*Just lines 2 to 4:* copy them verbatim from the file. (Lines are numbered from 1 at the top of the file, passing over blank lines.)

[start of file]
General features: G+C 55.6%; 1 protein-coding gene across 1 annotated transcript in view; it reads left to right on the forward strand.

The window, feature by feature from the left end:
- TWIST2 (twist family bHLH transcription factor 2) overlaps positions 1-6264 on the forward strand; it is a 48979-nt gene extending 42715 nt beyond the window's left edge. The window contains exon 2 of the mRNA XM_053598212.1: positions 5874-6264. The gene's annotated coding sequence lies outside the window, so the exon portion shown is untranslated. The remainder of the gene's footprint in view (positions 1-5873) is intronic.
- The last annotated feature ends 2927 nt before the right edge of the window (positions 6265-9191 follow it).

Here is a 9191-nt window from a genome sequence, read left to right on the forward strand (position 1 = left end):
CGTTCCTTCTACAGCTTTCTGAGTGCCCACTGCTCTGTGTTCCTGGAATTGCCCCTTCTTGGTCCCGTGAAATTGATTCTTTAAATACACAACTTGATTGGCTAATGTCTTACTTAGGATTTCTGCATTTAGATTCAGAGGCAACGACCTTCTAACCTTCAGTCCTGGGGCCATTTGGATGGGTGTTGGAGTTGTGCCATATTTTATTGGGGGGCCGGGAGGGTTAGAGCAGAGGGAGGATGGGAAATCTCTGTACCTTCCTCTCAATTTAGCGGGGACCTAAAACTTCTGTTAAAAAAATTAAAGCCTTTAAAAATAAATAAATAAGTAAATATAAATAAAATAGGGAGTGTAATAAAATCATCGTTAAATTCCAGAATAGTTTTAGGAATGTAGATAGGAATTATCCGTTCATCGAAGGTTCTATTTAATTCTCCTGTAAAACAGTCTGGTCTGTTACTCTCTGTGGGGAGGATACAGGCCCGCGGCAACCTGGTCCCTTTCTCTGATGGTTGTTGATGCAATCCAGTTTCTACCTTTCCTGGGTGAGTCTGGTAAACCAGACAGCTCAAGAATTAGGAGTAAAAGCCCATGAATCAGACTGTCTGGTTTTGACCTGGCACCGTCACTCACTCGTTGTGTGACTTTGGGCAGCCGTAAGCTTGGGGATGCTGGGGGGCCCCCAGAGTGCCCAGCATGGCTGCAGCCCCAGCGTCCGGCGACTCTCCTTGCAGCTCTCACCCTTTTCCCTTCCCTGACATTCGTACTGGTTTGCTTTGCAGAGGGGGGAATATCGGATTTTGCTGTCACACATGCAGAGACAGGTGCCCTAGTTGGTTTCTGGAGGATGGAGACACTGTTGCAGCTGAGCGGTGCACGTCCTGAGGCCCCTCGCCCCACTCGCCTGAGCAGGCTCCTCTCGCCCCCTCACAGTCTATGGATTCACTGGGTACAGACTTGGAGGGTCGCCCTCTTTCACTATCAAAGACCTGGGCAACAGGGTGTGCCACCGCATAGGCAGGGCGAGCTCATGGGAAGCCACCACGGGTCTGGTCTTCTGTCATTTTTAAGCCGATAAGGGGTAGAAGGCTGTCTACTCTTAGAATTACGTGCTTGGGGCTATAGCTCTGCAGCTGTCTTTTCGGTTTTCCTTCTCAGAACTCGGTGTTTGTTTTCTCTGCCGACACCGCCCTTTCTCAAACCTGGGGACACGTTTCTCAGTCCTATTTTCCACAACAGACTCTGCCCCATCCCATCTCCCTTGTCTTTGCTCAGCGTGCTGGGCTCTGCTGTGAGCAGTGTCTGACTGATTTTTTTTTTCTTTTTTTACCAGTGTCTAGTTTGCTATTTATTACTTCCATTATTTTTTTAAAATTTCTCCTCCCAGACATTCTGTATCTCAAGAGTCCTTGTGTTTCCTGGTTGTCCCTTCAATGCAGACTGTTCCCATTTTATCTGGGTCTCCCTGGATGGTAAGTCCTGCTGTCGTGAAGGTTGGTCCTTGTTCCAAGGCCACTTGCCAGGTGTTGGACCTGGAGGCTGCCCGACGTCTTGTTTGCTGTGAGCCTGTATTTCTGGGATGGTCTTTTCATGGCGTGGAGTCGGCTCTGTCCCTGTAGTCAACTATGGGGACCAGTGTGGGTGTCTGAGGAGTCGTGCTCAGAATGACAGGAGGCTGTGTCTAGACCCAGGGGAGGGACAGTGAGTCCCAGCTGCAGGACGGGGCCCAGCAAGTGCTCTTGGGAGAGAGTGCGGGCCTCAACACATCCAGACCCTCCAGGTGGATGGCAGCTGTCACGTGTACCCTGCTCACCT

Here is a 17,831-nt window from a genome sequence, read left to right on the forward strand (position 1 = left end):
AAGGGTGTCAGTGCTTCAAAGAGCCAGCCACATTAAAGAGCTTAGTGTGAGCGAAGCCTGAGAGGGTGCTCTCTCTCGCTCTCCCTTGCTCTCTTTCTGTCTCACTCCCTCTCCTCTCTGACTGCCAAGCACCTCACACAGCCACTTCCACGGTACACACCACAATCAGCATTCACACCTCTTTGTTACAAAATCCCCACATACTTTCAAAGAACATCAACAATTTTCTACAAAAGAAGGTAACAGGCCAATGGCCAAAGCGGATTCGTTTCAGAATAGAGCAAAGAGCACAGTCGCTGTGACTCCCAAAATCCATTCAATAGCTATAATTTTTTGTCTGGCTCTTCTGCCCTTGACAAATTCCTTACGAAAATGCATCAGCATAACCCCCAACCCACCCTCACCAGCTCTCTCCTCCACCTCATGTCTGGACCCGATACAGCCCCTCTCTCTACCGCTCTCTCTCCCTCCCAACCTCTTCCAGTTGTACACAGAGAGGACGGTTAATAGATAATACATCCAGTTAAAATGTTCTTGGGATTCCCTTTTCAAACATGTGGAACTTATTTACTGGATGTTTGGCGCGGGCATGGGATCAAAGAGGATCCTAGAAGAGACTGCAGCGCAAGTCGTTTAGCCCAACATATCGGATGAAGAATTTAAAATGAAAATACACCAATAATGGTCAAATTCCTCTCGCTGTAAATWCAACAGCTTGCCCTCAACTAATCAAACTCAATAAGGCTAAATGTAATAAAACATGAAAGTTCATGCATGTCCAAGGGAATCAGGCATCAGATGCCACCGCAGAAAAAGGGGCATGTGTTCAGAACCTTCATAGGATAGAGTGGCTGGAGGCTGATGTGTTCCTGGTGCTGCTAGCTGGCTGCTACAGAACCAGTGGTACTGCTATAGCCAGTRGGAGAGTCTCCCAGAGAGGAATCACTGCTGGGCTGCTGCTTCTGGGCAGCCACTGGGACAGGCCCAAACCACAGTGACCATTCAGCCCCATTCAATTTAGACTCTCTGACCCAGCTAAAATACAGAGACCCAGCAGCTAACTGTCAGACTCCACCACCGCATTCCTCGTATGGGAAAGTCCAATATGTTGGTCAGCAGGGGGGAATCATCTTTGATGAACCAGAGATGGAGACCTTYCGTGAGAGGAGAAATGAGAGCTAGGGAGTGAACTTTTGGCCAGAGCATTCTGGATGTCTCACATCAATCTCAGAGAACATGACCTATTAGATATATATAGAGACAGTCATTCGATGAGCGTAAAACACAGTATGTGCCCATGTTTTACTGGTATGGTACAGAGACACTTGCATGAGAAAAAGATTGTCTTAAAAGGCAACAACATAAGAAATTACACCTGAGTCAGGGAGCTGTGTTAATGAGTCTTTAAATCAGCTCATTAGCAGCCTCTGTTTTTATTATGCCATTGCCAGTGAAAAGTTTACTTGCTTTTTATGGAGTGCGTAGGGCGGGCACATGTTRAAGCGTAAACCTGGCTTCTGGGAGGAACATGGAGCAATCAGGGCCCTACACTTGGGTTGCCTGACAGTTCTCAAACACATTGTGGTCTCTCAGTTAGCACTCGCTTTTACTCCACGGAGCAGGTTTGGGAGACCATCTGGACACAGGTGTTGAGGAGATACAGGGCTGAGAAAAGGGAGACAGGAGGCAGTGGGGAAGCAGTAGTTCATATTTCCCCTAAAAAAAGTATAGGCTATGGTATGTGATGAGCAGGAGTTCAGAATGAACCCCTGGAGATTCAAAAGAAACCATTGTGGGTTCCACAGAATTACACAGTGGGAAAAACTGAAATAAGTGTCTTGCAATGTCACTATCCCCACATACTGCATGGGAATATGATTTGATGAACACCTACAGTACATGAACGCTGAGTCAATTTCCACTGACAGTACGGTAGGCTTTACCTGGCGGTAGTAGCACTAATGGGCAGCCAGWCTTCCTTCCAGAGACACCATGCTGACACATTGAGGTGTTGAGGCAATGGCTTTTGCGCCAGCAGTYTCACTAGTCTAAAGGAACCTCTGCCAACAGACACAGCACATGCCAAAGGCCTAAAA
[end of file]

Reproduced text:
The window, feature by feature from the left end:
- TWIST2 (twist family bHLH transcription factor 2) overlaps positions 1-6264 on the forward strand; it is a 48979-nt gene extending 42715 nt beyond the window's left edge. The window contains exon 2 of the mRNA XM_053598212.1: positions 5874-6264. The gene's annotated coding sequence lies outside the window, so the exon portion shown is untranslated. The remainder of the gene's footprint in view (positions 1-5873) is intronic.
- The last annotated feature ends 2927 nt before the right edge of the window (positions 6265-9191 follow it).